Venezuela claims to have generated $735m on first day of Petro cryptocurrency


President Nicolas Maduro said Tuesday that Venezuela had received $735 million in the first day of a pre-sale of the country's "petro" cryptocurrency, aimed at pulling the country out of an economic tailspin.

Hugbel Roa, the Minister of Popular Power for University Education, Science and Technology, said that each Petro will be equivalent to one barrel of oil, according to the fixed price of the Venezuelan basket in the worldwide market.

The Venezuelan government often blames black market exchange websites and sanctions for the economic crisis, which continues to get worse.

In December, Venezuela's government confirmed that it would be launching a cryptocurrency backed by oil assets, but never announced a concrete launch date.

"Every single Petro will be backed by a barrel of oil".

Venezuela's oil reserves include nearly five billion barrels of oil. "We will set up a special team of cryptocurrency specialists so they will be engaged in mining in all states and municipalities of our country". During a demonstration about the technology that will be put in place to support the Petro, it was revealed that a Russian company will run the platform.

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In speaking with Bitcoin Magazine, Machado commented that he was unable to find any transactions on the blockchain regarding Petros and, while the token was originally slated to be released on the Ethereum network, it since has transitioned to NEM.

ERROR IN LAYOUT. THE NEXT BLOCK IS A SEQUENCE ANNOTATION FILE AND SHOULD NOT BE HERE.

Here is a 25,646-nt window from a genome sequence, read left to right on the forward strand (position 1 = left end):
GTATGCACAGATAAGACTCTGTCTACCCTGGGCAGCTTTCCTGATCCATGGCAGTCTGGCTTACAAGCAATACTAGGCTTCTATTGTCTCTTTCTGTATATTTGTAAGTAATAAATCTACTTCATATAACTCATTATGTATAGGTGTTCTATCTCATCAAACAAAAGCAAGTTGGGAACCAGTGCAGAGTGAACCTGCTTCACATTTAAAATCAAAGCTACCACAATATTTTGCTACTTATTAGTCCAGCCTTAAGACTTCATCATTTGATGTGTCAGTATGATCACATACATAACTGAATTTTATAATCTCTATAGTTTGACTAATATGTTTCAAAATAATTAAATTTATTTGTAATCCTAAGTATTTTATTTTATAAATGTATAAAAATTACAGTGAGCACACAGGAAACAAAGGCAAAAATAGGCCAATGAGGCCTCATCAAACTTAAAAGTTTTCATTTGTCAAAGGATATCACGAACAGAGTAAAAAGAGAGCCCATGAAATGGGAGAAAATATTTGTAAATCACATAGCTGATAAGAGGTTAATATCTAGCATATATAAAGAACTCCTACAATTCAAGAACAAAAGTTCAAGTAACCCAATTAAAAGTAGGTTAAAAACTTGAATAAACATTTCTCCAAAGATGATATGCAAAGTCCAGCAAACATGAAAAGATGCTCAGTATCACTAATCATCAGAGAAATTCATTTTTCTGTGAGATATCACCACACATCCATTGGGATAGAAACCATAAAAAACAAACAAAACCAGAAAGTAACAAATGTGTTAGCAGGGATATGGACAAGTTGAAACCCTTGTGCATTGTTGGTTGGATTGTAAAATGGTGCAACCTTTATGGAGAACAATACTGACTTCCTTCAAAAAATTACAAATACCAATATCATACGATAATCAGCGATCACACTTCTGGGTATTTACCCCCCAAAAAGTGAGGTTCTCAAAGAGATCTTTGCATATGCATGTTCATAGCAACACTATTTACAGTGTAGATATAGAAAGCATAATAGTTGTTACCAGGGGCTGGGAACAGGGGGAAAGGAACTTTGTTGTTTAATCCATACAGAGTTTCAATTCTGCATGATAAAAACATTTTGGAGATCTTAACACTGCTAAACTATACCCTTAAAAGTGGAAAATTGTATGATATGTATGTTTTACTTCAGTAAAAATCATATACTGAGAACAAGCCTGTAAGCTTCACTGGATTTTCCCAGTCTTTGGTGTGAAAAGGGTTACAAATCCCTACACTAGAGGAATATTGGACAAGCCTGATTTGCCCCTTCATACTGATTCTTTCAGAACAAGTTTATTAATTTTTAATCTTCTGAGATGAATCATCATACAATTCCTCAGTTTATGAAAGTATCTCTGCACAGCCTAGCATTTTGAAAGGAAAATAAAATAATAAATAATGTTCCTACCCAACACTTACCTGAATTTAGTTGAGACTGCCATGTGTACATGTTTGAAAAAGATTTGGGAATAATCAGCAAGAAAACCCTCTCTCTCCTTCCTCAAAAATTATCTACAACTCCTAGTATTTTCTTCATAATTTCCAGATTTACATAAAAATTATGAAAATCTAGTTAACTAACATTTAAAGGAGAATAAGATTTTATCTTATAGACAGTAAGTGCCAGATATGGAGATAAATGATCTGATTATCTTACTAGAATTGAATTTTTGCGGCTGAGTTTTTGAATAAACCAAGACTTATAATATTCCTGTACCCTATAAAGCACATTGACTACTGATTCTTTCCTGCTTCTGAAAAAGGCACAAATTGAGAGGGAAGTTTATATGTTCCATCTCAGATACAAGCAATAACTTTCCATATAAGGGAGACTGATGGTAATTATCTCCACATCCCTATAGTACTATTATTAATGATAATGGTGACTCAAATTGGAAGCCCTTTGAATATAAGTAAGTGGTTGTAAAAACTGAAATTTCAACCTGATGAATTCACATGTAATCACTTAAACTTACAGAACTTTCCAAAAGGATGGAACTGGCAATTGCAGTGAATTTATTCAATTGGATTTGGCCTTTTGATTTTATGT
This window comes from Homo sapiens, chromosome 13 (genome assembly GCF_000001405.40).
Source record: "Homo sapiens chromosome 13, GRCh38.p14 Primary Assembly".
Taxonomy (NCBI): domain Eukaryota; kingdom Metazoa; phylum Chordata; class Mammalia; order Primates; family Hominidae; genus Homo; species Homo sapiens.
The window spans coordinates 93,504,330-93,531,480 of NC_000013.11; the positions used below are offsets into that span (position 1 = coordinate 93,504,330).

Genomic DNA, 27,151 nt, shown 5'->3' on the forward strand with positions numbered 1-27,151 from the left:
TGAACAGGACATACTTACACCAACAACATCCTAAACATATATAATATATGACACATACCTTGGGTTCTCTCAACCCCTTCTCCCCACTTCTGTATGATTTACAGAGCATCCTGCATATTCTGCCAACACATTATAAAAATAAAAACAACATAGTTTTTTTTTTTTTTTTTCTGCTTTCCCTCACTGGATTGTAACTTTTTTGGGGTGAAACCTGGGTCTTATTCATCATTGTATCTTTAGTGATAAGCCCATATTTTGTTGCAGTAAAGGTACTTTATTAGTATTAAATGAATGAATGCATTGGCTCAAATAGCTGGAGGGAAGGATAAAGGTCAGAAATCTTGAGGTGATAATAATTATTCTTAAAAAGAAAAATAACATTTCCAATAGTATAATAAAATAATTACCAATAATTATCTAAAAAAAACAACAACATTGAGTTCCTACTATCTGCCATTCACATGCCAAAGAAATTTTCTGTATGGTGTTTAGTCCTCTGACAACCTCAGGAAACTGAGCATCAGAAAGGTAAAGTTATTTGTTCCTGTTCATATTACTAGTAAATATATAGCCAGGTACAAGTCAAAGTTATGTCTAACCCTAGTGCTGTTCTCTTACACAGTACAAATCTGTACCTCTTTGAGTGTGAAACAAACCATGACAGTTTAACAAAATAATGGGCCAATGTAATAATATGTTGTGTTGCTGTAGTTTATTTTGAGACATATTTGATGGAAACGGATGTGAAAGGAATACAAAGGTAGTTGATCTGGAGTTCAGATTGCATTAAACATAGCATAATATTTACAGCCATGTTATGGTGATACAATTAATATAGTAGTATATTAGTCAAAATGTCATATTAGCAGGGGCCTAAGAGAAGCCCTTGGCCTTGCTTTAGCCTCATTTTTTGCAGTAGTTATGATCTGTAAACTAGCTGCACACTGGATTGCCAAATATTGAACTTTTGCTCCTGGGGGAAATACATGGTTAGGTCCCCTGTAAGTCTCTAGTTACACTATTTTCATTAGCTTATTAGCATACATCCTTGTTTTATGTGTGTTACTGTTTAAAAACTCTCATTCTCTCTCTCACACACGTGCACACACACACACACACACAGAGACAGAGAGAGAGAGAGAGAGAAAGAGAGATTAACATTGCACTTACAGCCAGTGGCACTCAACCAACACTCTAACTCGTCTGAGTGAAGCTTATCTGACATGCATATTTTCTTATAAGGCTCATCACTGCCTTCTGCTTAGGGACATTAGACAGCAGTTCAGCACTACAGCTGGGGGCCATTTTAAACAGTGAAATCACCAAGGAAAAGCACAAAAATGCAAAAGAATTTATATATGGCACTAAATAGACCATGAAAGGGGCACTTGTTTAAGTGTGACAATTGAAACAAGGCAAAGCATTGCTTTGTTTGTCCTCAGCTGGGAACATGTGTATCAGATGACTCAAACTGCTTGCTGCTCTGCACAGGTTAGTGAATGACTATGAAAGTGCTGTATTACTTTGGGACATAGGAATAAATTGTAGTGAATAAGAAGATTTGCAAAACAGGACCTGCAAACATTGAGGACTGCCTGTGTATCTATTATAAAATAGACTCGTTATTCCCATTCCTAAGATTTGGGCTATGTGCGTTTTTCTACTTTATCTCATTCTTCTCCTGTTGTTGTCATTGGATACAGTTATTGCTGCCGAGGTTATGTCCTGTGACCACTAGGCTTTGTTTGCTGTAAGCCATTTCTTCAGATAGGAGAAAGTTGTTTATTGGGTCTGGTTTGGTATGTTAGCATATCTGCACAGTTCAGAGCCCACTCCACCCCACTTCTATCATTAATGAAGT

The president also authorized payments in cryptocurrency for Venezuela's consulate services and fuel on the border, saying it is just the "kryptonite" Venezuela needs to take on Superman - code for the imperialist United States. The white paper doesn't do a great job of defining the difference between pre-sale and actual tokens, but says 82,400,000 will be sold.

Venezuelans reported losing on average 11 kilograms (24 lbs) in body weight a year ago and nearly 90 percent now live in poverty, according to a new university study on the impact of a devastating economic crisis and food shortages. Venezuela watchers offered potential investors fair warning.

According to expert estimations, Nicolás Maduro;s government is aiming to raise more than $2 billion with this move. There is an additional problem that US -based investors purchasing the Petros would be in violation of American sanctions and could find themselves in trouble with Uncle Sam.

While Venezuelans largely blame Maduro for quadruple-digit inflation, chronic food shortages and rampant crime, the opposition's top contenders are now barred from holding office.

What happens next boils down to whether the beleaguered nation can attract investors who are willing to pile in despite risks that go beyond the normal issues we see with crypto investments.